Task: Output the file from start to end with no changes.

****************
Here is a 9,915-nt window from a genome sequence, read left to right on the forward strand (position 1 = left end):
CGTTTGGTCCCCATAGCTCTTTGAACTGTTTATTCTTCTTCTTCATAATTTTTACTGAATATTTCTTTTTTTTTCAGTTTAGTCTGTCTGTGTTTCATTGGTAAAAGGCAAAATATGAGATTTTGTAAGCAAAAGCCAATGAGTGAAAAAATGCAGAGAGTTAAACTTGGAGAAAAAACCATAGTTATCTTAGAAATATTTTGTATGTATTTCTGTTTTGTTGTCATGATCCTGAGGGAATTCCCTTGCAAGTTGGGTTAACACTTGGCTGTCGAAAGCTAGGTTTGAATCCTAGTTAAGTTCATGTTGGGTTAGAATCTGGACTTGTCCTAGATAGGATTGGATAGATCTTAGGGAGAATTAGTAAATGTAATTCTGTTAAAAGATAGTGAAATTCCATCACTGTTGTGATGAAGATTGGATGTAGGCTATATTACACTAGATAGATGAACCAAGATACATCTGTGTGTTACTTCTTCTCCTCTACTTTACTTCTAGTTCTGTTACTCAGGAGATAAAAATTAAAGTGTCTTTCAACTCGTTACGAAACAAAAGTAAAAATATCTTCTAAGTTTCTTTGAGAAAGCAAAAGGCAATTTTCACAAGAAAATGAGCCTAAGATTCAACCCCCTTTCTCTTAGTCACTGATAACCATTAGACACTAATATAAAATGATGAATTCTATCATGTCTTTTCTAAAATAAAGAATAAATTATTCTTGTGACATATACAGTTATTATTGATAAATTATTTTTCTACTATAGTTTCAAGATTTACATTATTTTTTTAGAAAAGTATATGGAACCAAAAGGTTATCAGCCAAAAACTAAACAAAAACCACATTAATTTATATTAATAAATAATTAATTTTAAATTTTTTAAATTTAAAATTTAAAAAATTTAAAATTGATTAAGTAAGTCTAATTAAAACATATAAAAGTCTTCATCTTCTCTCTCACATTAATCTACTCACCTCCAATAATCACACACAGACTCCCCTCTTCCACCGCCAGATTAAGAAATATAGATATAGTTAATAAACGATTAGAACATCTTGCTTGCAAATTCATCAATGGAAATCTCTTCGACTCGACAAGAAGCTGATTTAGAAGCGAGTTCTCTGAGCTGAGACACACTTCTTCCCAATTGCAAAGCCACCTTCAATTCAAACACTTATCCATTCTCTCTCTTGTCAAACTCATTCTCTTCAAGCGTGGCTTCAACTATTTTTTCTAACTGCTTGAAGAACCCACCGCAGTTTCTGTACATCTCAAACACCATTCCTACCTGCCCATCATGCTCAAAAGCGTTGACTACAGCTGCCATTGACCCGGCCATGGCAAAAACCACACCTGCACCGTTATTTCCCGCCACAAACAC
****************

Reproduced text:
Here is a 9,915-nt window from a genome sequence, read left to right on the forward strand (position 1 = left end):
CGTTTGGTCCCCATAGCTCTTTGAACTGTTTATTCTTCTTCTTCATAATTTTTACTGAATATTTCTTTTTTTTTCAGTTTAGTCTGTCTGTGTTTCATTGGTAAAAGGCAAAATATGAGATTTTGTAAGCAAAAGCCAATGAGTGAAAAAATGCAGAGAGTTAAACTTGGAGAAAAAACCATAGTTATCTTAGAAATATTTTGTATGTATTTCTGTTTTGTTGTCATGATCCTGAGGGAATTCCCTTGCAAGTTGGGTTAACACTTGGCTGTCGAAAGCTAGGTTTGAATCCTAGTTAAGTTCATGTTGGGTTAGAATCTGGACTTGTCCTAGATAGGATTGGATAGATCTTAGGGAGAATTAGTAAATGTAATTCTGTTAAAAGATAGTGAAATTCCATCACTGTTGTGATGAAGATTGGATGTAGGCTATATTACACTAGATAGATGAACCAAGATACATCTGTGTGTTACTTCTTCTCCTCTACTTTACTTCTAGTTCTGTTACTCAGGAGATAAAAATTAAAGTGTCTTTCAACTCGTTACGAAACAAAAGTAAAAATATCTTCTAAGTTTCTTTGAGAAAGCAAAAGGCAATTTTCACAAGAAAATGAGCCTAAGATTCAACCCCCTTTCTCTTAGTCACTGATAACCATTAGACACTAATATAAAATGATGAATTCTATCATGTCTTTTCTAAAATAAAGAATAAATTATTCTTGTGACATATACAGTTATTATTGATAAATTATTTTTCTACTATAGTTTCAAGATTTACATTATTTTTTTAGAAAAGTATATGGAACCAAAAGGTTATCAGCCAAAAACTAAACAAAAACCACATTAATTTATATTAATAAATAATTAATTTTAAATTTTTTAAATTTAAAATTTAAAAAATTTAAAATTGATTAAGTAAGTCTAATTAAAACATATAAAAGTCTTCATCTTCTCTCTCACATTAATCTACTCACCTCCAATAATCACACACAGACTCCCCTCTTCCACCGCCAGATTAAGAAATATAGATATAGTTAATAAACGATTAGAACATCTTGCTTGCAAATTCATCAATGGAAATCTCTTCGACTCGACAAGAAGCTGATTTAGAAGCGAGTTCTCTGAGCTGAGACACACTTCTTCCCAATTGCAAAGCCACCTTCAATTCAAACACTTATCCATTCTCTCTCTTGTCAAACTCATTCTCTTCAAGCGTGGCTTCAACTATTTTTTCTAACTGCTTGAAGAACCCACCGCAGTTTCTGTACATCTCAAACACCATTCCTACCTGCCCATCATGCTCAAAAGCGTTGACTACAGCTGCCATTGACCCGGCCATGGCAAAAACCACACCTGCACCGTTATTTCCCGCCACAAACAC